Stories from the Finnish Epic: The Kalevala
Chapter 12 - The Trials of Lemminkäinen as told by Allison Cox.
as told at the Seattle Storytellers Guild Epic Event
at the Nordic Heritage Museum on March 25th, 2017.
(Click to listen: 10.5 Minutes)
Allison Cox, inspired by epic storytelling gatherings in BC, organized this event. She has been a storyteller for 35 years, edited the Healing Heart books and coordinates the Healing Story Alliance.
Find out more at www.dancingleaves.com
Louhi’s first task she assigns is for Lemminkainen to catch the elk of Hiisi. With much difficulty he succeeds, only to find out the old woman wants Hiisi’s horse now too, which he succeeds in bringing back, but now there's a third task - to shoot the Swan of Tuonela in the land of the dead. When he gets close to the river it is very hard to see in the half-light. But not so for his enemy - the blind wizard he had scorned, who may be blind, but he can hear fine. He sends a serpent to sting Lemminkainen. Tuoni's son cuts his body in pieces.
Lemminkainen's mother notices the comb of Lemminkäinen is oozing blood and sets off to Pohjola, when she arrives she demands of Louhi the location of her son, Louhi proceeds to tell her several lies, each time Lemminkäinen's mother replies with anger until Louhi tells her the truth.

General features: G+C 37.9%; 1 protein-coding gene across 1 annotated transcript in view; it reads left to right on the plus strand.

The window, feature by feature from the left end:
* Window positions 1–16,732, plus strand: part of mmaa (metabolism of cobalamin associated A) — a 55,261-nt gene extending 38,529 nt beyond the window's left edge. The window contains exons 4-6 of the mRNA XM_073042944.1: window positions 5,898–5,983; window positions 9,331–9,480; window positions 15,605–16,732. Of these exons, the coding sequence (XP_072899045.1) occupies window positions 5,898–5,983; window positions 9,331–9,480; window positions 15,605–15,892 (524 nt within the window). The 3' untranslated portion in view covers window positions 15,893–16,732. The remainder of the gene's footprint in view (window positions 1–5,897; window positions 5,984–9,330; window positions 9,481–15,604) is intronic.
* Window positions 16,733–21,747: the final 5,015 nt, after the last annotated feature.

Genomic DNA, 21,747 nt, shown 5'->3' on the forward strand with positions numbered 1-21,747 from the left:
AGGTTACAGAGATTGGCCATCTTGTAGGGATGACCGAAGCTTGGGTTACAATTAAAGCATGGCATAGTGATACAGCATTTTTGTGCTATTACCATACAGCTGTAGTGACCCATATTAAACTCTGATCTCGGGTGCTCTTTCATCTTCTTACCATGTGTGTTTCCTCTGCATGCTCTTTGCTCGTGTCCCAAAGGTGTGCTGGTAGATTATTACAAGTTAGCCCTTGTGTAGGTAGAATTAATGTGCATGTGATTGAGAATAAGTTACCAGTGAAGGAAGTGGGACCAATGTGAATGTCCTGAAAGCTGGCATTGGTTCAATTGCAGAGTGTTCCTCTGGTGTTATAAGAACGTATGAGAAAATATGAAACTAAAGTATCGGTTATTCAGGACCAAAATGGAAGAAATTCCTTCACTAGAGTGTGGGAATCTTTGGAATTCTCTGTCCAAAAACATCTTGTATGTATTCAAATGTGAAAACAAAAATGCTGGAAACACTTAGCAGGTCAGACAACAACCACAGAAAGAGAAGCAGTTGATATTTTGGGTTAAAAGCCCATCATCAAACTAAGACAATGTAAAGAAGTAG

The aged mother goes in search of her son’s body, she asks the trees, the path and the moon but none can help until she asks the sun, the sun tells her that he perished on the banks of the Tuoni river. She hastens to the forge of Ilmarinen and gets him to build her a giant rake of copper and steel. Lemminkäinen's mother—after getting further help from the sun—dredges the river and recovers the remains of her son. The aged mother reassembles her son and reconnects all of the parts into a complete man. She asks a tiny bee to bring her honey from heaven itself with which she salves her son and coaxes him back to life. She manages to dissuade him from continuing his ridiculous quest and they return home.
© 2017 - Barry McWilliams and Seattle Storytellers Guild